This, apparently, is an example of “delivering social needs”. 25 schools handed over to the church, which church rules for entrance. “Delivering social needs” apparently is only important if your christian. Or, more precisely, a member of the CofE.  Of course the church is delighted, but that does not make it, “delivering social needs”, that makes it, “delivering the church’s needs”.

If the church is to be a partner, it must be trusted by government and not controlled. As I perceive it, recent governments have found that very difficult. Church projects of course would be audited, but not controlled.

Has no-one told the bishop that old phrase, “trust is earned”. The church hasn’t earned trust, so why would if “of course” not be controlled by the state? The state controls welfare. You don’t hand over vast sums of cash to a single organisation to manage welfare programs and not control it. Even if we ignore the churches appalling record on admissions to church schools, you just don’t do that.

The church very much wishes to be part of the discussion, but it also has serious concerns and misgivings, which need to be discussed frankly and addressed. It needs to be treated as a long-term partner which is trusted even when it wants to challenge the current effectiveness of delivery.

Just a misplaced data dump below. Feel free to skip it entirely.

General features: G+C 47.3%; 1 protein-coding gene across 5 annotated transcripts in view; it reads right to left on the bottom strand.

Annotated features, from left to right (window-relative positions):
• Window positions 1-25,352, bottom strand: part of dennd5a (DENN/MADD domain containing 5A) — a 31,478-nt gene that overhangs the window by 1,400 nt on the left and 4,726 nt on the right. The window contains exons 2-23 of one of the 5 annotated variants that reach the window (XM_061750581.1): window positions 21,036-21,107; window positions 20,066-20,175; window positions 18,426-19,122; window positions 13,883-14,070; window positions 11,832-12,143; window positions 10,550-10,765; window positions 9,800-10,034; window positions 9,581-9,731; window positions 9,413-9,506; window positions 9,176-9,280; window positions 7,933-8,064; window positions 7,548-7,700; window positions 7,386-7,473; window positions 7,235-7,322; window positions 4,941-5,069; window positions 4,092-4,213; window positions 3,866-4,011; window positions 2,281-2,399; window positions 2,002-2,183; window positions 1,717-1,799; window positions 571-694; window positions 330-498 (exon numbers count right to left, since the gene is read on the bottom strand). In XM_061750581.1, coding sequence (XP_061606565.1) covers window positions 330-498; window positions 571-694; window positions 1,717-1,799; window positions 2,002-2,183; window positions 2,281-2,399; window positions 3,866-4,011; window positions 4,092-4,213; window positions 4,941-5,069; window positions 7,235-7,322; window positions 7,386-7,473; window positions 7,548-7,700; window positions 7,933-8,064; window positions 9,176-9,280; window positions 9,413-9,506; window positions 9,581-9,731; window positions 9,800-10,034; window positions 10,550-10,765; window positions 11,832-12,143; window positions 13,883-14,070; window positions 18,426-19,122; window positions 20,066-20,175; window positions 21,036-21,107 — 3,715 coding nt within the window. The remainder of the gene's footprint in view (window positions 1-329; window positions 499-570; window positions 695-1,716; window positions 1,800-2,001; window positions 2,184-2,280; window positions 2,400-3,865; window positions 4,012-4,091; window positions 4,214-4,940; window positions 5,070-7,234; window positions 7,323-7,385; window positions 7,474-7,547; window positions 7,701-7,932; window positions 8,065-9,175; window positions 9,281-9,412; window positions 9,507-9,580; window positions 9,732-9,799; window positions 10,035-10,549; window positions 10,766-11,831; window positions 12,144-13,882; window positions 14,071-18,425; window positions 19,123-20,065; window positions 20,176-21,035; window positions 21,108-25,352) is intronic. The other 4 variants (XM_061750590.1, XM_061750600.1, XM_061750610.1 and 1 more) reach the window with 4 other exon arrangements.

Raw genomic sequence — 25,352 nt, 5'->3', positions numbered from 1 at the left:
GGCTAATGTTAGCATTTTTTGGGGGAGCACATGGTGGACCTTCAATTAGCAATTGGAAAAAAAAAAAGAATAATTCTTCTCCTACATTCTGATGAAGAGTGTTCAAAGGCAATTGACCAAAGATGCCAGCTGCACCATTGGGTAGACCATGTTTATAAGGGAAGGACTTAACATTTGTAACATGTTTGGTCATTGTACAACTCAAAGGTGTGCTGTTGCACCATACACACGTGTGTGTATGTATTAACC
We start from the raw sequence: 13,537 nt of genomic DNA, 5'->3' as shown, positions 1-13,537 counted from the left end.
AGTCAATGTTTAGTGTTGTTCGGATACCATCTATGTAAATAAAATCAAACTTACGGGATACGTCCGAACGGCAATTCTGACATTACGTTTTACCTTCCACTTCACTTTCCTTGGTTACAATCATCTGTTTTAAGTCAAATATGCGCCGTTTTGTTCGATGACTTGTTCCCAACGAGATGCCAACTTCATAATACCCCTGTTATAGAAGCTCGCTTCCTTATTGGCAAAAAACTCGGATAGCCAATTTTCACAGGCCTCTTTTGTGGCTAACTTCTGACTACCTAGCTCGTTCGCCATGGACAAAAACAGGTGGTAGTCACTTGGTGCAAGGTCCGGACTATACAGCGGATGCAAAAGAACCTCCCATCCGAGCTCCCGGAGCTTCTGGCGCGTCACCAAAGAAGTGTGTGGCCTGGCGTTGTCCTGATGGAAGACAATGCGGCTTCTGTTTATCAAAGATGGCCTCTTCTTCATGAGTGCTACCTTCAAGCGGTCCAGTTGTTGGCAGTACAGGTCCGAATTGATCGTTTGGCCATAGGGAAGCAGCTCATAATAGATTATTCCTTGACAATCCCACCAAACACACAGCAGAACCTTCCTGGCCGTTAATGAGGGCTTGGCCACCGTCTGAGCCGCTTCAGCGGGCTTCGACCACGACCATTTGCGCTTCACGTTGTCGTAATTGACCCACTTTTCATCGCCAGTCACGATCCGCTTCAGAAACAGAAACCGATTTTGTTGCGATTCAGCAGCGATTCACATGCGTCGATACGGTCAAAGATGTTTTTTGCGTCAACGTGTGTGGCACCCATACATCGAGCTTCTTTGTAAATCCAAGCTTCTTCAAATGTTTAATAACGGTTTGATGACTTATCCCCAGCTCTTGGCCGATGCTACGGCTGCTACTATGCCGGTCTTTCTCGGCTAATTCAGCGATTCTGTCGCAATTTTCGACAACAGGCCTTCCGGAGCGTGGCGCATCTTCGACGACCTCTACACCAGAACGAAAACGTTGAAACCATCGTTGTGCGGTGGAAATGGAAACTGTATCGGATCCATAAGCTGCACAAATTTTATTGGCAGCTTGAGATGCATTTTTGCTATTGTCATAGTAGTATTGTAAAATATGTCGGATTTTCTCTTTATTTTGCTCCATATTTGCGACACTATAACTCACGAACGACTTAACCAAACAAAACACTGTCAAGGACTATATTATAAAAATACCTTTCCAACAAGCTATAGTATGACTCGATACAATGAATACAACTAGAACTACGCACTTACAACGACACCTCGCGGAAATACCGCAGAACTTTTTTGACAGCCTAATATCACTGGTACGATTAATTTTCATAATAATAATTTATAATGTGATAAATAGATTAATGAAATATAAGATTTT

I have a better idea. Disestablish the church, and keep the damn thing out of politics. It has no business running schools as it is, it certainly has no business running the welfare system, and it most certainly has no business collecting taxes.

This is pretty scary stuff just on its own. But this is not the bishop of Carlisle just mouthing off, this is the bishop acting in his capacity on the bench in the house of Lords, putting forward the church’s position as part of British governance.